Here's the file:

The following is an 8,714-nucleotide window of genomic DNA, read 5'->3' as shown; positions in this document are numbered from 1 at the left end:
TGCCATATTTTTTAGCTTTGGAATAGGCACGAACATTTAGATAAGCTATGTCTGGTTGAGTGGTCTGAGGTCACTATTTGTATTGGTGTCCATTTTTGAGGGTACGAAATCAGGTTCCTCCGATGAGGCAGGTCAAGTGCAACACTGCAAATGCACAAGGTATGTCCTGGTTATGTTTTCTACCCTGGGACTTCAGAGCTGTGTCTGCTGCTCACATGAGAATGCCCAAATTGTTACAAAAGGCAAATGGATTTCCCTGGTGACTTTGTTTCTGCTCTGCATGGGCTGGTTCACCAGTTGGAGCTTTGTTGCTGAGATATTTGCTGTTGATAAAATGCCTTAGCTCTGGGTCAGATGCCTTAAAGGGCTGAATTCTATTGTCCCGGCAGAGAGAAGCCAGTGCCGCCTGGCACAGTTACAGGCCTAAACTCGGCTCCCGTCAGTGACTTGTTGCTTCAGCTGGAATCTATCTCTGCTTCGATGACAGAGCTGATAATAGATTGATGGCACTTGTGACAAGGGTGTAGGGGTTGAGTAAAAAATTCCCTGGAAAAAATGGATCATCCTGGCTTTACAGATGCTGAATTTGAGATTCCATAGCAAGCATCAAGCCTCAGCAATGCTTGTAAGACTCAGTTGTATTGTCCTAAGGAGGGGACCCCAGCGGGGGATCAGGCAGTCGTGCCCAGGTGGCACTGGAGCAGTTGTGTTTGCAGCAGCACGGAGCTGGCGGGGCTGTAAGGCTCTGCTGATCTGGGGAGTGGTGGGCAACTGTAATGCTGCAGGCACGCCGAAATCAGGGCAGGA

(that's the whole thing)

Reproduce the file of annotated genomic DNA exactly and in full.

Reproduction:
The following is an 8,714-nucleotide window of genomic DNA, read 5'->3' as shown; positions in this document are numbered from 1 at the left end:
TGCCATATTTTTTAGCTTTGGAATAGGCACGAACATTTAGATAAGCTATGTCTGGTTGAGTGGTCTGAGGTCACTATTTGTATTGGTGTCCATTTTTGAGGGTACGAAATCAGGTTCCTCCGATGAGGCAGGTCAAGTGCAACACTGCAAATGCACAAGGTATGTCCTGGTTATGTTTTCTACCCTGGGACTTCAGAGCTGTGTCTGCTGCTCACATGAGAATGCCCAAATTGTTACAAAAGGCAAATGGATTTCCCTGGTGACTTTGTTTCTGCTCTGCATGGGCTGGTTCACCAGTTGGAGCTTTGTTGCTGAGATATTTGCTGTTGATAAAATGCCTTAGCTCTGGGTCAGATGCCTTAAAGGGCTGAATTCTATTGTCCCGGCAGAGAGAAGCCAGTGCCGCCTGGCACAGTTACAGGCCTAAACTCGGCTCCCGTCAGTGACTTGTTGCTTCAGCTGGAATCTATCTCTGCTTCGATGACAGAGCTGATAATAGATTGATGGCACTTGTGACAAGGGTGTAGGGGTTGAGTAAAAAATTCCCTGGAAAAAATGGATCATCCTGGCTTTACAGATGCTGAATTTGAGATTCCATAGCAAGCATCAAGCCTCAGCAATGCTTGTAAGACTCAGTTGTATTGTCCTAAGGAGGGGACCCCAGCGGGGGATCAGGCAGTCGTGCCCAGGTGGCACTGGAGCAGTTGTGTTTGCAGCAGCACGGAGCTGGCGGGGCTGTAAGGCTCTGCTGATCTGGGGAGTGGTGGGCAACTGTAATGCTGCAGGCACGCCGAAATCAGGGCAGGA